Castilla - La Mancha wine region

Castilla - La Mancha
More than half of all Spain’s grapes are grown in this large region, lying south and east of Madrid.  This has less to do with the land’s suitability for vines than its unsuitability for anything else.  Few other crops can survive the hot dry summers, long freezing winters and nutrient-poor soils.
Even among vines, only the hardiest varieties can withstand the arid conditions.  The white Airén, Spain’s most planted variety, dominates due to its drought tolerance, high yields and low maintenance needs.  Unfortunately it produces rather characterless and acidic wine, much of which gets distilled into Spanish brandy.  Traditionally it was also blended with black grapes like Tempranillo (known here as Cencibel) to produce pale reds, especially in the DOs of La Mancha and Valdepeñas, but this is now on the wane.
Throughout the region Airén has been replaced by black grapes, including international varieties like Cabernet Sauvignon and Syrah, to such an extent that two-thirds of the wine produced for drinking (rather than distillation) is now red.  Valdepeñas in the south has become a reliable source of low-priced, juicy reds from Tempranillo and international varieties, while also containing pockets of excellence like Dominio de Valdepusa, the first estate in Spain to be awarded its own DO.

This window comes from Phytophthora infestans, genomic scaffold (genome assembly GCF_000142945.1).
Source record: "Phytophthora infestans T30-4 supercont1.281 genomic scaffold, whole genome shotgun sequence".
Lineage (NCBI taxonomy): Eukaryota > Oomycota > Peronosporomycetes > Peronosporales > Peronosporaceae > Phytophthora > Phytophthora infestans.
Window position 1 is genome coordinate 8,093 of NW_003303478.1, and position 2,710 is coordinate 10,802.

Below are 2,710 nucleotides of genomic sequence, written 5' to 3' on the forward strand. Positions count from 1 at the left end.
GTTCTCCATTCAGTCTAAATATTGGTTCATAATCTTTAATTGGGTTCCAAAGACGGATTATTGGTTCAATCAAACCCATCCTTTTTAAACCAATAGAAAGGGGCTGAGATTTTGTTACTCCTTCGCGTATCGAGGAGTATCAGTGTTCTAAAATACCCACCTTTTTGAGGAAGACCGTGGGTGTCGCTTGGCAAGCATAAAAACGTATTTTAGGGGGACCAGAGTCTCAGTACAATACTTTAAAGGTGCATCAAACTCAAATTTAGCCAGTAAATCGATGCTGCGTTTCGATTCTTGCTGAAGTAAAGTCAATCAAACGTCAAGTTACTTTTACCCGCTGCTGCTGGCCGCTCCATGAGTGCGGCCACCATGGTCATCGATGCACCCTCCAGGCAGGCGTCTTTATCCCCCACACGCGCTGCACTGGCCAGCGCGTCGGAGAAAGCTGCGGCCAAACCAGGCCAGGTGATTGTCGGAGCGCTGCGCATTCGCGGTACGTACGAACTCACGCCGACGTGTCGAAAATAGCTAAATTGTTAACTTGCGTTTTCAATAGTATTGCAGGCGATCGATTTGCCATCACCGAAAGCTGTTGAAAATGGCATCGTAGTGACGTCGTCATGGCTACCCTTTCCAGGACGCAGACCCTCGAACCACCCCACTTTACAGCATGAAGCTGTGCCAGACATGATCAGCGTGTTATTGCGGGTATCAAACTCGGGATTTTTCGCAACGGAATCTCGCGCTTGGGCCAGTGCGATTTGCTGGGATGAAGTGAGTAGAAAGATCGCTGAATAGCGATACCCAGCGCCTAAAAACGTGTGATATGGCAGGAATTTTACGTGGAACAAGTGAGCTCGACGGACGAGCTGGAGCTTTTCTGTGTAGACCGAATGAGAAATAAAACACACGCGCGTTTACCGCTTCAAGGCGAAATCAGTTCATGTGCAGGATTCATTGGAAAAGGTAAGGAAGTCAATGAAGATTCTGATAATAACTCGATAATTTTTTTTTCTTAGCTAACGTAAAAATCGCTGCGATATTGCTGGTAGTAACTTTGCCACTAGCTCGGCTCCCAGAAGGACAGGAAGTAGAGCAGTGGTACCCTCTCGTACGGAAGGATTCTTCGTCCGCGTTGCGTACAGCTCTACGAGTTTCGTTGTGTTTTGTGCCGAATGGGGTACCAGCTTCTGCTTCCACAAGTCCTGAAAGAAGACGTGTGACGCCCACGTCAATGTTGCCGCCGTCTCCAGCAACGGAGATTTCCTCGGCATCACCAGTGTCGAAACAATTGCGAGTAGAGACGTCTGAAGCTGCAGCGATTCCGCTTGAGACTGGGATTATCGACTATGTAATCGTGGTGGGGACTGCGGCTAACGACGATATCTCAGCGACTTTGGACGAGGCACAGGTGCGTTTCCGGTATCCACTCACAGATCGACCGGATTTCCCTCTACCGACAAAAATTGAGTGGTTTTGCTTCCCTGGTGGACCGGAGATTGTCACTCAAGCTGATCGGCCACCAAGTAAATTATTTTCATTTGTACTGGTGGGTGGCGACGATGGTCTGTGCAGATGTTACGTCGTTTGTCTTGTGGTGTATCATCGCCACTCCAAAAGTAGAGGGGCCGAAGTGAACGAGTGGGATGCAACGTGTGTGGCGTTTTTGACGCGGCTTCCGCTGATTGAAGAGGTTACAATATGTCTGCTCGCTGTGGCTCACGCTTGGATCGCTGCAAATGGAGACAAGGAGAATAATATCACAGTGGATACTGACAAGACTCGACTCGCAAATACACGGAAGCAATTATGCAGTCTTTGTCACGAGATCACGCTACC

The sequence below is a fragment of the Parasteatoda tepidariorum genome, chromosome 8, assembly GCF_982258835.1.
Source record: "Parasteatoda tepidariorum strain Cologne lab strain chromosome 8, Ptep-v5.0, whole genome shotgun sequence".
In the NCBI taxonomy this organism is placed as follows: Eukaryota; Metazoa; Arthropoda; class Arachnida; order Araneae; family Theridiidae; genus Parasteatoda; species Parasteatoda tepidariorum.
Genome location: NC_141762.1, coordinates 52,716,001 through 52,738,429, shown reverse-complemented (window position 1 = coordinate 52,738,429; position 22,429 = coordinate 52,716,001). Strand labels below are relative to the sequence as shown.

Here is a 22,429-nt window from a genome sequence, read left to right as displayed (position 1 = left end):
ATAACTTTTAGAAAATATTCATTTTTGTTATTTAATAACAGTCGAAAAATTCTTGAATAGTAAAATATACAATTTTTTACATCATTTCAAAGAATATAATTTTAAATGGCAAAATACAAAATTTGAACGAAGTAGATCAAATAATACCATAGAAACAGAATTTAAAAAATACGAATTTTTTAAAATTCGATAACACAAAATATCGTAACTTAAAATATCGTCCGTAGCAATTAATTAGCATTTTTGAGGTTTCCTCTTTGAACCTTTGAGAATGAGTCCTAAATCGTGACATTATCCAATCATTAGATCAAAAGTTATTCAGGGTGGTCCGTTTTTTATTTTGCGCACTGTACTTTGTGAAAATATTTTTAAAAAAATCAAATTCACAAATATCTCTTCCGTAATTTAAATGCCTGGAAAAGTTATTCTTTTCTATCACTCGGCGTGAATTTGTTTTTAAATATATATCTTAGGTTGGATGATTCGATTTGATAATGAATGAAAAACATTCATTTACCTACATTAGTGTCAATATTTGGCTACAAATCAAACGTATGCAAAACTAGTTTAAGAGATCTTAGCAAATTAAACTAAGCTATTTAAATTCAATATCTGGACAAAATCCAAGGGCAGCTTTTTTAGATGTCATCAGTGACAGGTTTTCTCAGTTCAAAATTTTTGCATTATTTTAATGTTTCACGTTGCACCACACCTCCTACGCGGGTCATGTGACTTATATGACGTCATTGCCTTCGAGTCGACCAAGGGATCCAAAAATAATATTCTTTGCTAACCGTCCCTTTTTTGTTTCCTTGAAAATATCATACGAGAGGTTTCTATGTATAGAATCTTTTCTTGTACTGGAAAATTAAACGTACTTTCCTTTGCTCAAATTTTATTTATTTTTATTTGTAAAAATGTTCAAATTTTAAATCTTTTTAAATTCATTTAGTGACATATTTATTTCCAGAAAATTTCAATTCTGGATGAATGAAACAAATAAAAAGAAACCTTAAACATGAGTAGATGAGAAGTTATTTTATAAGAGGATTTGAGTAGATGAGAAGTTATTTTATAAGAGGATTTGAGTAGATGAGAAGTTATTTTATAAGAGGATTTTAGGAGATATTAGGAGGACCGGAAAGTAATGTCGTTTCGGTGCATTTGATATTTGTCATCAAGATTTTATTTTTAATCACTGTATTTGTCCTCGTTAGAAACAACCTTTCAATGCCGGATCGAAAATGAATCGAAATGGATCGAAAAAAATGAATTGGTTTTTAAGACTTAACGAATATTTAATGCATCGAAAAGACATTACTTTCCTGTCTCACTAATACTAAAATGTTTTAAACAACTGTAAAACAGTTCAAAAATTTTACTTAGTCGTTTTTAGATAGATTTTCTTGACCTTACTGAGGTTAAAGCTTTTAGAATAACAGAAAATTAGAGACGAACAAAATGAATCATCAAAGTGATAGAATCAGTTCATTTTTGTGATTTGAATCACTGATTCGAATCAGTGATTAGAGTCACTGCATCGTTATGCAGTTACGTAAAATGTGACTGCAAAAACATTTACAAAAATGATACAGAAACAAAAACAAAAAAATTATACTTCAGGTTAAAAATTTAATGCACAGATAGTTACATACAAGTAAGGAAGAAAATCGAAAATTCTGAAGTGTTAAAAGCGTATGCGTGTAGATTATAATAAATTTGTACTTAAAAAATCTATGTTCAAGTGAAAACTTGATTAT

In the very far south-east, spanning the border into the Murcia region, the Jumilla DO has developed a repution for full-bodied reds from Monastrell (Mourvèdre), which makes up 85% of the vineyards here.
The huge La Mancha DO, with more vineyard area than Australia, continues to languish, though there are some signs of revival.  It’s not as big as it used to be, either. In 2000 its eastern portion became the new DO of Manchuela, in recognition of the distinct, limestone-rich soils and the different varieties (chiefly Bobal and Albilla) that are grown on them.

Decanting Club wines from: Castilla - La Mancha

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